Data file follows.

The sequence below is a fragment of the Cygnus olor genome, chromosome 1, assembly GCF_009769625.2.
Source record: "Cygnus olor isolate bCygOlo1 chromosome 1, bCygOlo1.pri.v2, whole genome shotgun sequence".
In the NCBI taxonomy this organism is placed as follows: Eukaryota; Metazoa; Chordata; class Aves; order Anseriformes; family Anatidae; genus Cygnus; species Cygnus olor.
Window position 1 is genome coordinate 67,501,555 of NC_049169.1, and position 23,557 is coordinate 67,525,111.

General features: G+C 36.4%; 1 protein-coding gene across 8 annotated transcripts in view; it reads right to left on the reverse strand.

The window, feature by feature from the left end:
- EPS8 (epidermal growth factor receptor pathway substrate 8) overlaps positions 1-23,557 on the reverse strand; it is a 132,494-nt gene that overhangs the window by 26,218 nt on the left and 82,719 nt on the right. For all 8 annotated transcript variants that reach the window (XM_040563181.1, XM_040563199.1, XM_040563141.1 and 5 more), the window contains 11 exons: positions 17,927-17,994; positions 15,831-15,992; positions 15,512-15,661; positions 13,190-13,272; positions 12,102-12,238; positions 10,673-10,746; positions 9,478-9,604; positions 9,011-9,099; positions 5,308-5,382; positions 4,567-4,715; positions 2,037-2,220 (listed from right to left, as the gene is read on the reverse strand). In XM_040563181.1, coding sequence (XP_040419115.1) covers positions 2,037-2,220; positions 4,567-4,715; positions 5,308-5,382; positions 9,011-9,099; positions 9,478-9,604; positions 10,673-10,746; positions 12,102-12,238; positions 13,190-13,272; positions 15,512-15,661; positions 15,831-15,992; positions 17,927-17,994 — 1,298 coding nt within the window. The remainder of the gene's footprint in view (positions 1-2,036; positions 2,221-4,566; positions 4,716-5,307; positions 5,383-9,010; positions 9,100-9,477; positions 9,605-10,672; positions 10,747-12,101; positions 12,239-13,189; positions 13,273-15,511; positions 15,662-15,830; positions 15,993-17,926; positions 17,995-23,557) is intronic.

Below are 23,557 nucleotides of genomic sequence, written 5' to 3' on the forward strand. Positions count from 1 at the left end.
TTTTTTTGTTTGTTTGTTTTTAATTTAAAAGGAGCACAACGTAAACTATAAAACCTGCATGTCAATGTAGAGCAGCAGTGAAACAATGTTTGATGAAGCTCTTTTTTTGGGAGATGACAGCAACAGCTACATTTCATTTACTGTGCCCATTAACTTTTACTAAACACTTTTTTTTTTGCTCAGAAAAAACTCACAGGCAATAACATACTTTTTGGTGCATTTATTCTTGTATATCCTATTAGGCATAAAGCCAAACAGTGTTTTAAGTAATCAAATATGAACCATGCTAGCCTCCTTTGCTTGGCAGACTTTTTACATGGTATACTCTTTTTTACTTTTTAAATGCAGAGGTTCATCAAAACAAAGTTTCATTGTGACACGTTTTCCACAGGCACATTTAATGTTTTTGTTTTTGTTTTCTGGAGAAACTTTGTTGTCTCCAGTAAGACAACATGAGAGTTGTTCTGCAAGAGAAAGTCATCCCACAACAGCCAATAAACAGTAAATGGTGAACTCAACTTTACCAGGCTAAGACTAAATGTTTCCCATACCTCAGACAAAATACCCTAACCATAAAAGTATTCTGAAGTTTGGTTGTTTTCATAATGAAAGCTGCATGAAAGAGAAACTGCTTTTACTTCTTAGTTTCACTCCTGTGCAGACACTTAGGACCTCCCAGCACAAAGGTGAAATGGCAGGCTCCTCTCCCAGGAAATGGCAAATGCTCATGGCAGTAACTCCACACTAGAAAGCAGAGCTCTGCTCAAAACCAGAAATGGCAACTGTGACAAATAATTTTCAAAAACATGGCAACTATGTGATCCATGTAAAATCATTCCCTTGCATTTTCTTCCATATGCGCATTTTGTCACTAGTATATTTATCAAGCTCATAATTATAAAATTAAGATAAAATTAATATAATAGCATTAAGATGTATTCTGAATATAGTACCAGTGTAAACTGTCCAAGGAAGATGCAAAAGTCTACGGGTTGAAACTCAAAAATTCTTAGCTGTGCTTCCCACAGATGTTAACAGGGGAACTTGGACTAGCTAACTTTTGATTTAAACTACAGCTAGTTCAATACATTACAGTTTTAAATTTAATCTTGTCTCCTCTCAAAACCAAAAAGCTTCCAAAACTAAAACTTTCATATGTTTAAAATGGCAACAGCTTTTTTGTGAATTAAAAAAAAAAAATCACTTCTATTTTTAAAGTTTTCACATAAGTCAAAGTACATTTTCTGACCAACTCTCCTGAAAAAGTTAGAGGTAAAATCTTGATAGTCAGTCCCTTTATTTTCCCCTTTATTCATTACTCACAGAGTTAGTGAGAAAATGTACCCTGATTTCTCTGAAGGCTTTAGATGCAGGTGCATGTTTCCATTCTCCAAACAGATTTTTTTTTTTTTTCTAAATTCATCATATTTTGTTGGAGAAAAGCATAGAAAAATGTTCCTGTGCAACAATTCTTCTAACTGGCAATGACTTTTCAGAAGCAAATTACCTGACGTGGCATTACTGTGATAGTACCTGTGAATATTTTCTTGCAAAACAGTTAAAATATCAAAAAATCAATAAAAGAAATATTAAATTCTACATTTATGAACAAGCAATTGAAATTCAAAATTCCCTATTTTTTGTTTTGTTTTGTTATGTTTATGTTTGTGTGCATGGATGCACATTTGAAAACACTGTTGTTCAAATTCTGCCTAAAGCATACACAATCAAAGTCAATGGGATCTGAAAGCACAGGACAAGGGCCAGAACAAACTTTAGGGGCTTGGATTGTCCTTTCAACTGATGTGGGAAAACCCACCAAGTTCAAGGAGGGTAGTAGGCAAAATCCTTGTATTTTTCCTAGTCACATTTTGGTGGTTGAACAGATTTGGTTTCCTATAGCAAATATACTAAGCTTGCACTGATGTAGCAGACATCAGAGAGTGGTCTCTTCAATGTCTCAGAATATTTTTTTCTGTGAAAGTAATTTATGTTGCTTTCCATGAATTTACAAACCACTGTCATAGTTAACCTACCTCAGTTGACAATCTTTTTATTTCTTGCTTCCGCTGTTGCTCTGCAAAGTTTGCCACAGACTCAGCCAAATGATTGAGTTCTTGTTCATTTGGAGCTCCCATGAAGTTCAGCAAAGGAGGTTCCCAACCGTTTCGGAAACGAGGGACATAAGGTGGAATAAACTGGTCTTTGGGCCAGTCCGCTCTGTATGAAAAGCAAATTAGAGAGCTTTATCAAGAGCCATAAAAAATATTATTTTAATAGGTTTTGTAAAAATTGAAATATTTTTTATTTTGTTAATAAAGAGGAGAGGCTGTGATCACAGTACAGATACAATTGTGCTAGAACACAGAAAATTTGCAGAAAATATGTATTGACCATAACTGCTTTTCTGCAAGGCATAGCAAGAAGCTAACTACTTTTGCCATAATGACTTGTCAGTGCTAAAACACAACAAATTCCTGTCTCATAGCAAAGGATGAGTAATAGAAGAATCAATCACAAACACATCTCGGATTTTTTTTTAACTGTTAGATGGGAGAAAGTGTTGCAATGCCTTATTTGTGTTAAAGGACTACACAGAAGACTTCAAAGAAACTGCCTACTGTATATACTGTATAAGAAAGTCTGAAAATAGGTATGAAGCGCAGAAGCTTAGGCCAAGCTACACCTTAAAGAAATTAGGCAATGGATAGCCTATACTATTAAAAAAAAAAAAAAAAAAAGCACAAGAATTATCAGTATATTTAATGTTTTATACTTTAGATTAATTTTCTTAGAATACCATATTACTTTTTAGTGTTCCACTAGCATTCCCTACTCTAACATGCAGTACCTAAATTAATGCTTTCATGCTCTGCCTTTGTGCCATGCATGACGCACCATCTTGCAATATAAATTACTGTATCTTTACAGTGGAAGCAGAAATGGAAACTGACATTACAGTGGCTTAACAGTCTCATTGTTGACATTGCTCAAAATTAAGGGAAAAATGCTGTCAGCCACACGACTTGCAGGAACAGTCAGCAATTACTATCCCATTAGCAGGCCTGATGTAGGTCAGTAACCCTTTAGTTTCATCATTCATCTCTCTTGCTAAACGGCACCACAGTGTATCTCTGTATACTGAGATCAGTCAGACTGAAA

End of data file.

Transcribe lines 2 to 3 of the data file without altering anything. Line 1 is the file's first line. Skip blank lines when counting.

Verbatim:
Source record: "Cygnus olor isolate bCygOlo1 chromosome 1, bCygOlo1.pri.v2, whole genome shotgun sequence".
In the NCBI taxonomy this organism is placed as follows: Eukaryota; Metazoa; Chordata; class Aves; order Anseriformes; family Anatidae; genus Cygnus; species Cygnus olor.